Fractures of the wrist and hands are commonly named for their anatomical location, how they occurred, or a doctor that discovered or studied the given type of fracture.


The fingers are susceptible to fracture in household mishaps, recreational injuries and work-related trauma.

Some of the common fractures are:

  • Colles’
  • Smith 
  • Scaphoid
  • Fracture of the hook of hamate
  • Mallet (baseball) finger

Most hand fractures are stable and do not require surgery. However, occasionally, fractures will not heal without appropriate surgical intervention. Internal support or "hardware" is necessary to stabilize fractures. The therapist may apply a form fitting, custom thermoplastic splint to protect the fracture during healing. These splints may be removed for exercise and hygiene.


Most therapy programs commence days later as recommended by the surgeon. Hand therapy is recommended to regain motion, increase strength, decrease pain, and reduce swelling. Therapy for the recovery may continue for weeks or months to restore functional goals.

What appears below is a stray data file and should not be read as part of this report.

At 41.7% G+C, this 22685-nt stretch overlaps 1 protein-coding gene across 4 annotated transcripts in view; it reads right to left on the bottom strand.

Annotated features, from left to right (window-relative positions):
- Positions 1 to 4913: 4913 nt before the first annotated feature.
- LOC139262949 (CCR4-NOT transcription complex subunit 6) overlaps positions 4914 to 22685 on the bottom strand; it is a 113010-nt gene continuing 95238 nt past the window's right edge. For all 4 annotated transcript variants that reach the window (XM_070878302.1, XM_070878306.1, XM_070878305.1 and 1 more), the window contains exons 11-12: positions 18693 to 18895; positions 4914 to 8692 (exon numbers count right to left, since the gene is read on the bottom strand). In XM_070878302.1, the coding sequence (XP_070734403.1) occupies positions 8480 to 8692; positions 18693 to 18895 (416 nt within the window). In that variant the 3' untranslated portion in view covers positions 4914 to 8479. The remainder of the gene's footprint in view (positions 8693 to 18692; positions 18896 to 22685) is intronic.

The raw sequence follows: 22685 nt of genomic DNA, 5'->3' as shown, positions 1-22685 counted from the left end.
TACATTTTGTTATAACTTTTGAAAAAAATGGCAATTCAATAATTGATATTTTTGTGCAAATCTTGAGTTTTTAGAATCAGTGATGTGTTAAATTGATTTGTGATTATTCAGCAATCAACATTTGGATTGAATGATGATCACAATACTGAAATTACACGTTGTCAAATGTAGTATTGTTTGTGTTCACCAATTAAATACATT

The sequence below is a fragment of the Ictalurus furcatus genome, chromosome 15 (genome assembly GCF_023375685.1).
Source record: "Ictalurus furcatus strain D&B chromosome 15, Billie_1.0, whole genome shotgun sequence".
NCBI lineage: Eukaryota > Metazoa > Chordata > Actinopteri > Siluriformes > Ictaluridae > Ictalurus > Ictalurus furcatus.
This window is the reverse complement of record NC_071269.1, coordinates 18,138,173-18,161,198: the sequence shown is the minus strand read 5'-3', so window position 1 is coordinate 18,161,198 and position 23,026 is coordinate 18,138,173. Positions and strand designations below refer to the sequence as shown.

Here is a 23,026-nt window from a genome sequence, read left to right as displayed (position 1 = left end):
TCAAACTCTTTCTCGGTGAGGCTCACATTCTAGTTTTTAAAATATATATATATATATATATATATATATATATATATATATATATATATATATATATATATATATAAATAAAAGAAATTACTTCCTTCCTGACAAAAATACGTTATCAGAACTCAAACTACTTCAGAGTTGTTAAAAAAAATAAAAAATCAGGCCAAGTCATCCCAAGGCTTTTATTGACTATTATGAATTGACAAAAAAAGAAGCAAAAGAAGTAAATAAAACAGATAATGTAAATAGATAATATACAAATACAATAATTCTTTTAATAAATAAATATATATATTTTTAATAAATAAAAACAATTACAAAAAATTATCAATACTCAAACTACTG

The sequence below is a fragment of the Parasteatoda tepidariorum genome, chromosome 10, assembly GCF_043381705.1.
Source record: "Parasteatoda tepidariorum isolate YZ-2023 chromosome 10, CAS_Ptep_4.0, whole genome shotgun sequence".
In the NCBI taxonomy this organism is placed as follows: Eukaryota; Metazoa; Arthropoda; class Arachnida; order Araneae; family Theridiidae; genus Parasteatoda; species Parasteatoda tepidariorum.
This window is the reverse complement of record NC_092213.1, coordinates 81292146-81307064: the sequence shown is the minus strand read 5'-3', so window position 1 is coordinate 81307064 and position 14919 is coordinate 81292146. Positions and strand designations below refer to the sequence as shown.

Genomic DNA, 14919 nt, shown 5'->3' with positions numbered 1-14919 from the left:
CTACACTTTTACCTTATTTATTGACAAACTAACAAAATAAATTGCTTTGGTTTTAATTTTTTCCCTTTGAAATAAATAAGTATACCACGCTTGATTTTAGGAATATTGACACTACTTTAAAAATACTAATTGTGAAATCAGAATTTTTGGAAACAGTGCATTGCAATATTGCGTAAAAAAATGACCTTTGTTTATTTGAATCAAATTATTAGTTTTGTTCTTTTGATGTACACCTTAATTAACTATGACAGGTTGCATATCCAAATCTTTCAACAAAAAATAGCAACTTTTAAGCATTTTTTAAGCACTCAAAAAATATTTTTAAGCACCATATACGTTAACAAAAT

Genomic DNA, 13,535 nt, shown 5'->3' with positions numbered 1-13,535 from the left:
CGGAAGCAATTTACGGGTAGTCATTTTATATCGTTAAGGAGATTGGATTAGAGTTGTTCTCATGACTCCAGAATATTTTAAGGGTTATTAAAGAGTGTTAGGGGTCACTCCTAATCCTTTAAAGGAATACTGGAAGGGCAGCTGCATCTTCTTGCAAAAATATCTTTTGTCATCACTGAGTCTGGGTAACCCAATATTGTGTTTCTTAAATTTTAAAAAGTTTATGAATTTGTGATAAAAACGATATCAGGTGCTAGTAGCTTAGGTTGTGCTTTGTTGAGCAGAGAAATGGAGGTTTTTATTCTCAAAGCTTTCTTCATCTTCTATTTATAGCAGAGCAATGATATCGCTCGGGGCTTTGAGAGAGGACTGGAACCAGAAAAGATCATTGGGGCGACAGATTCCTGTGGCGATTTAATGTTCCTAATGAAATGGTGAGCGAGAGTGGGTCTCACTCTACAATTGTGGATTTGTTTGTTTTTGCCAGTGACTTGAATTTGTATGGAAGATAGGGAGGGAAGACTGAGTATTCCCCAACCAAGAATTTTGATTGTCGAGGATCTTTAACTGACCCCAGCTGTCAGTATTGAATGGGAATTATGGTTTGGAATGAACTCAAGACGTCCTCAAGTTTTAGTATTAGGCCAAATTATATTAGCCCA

Common treatments for restoring hand or finger range of motion are as follows.

  • Active range of motion
  • Isometric exercises
  • Passive range of motion
  • Joint mobilization
  • Scar management
  • Physical agents
  • Splinting

The goal for hand therapy is to promote wound healing, restore function, increase mobility and strength, decrease pain and lower the risk of complications and non-healing, 


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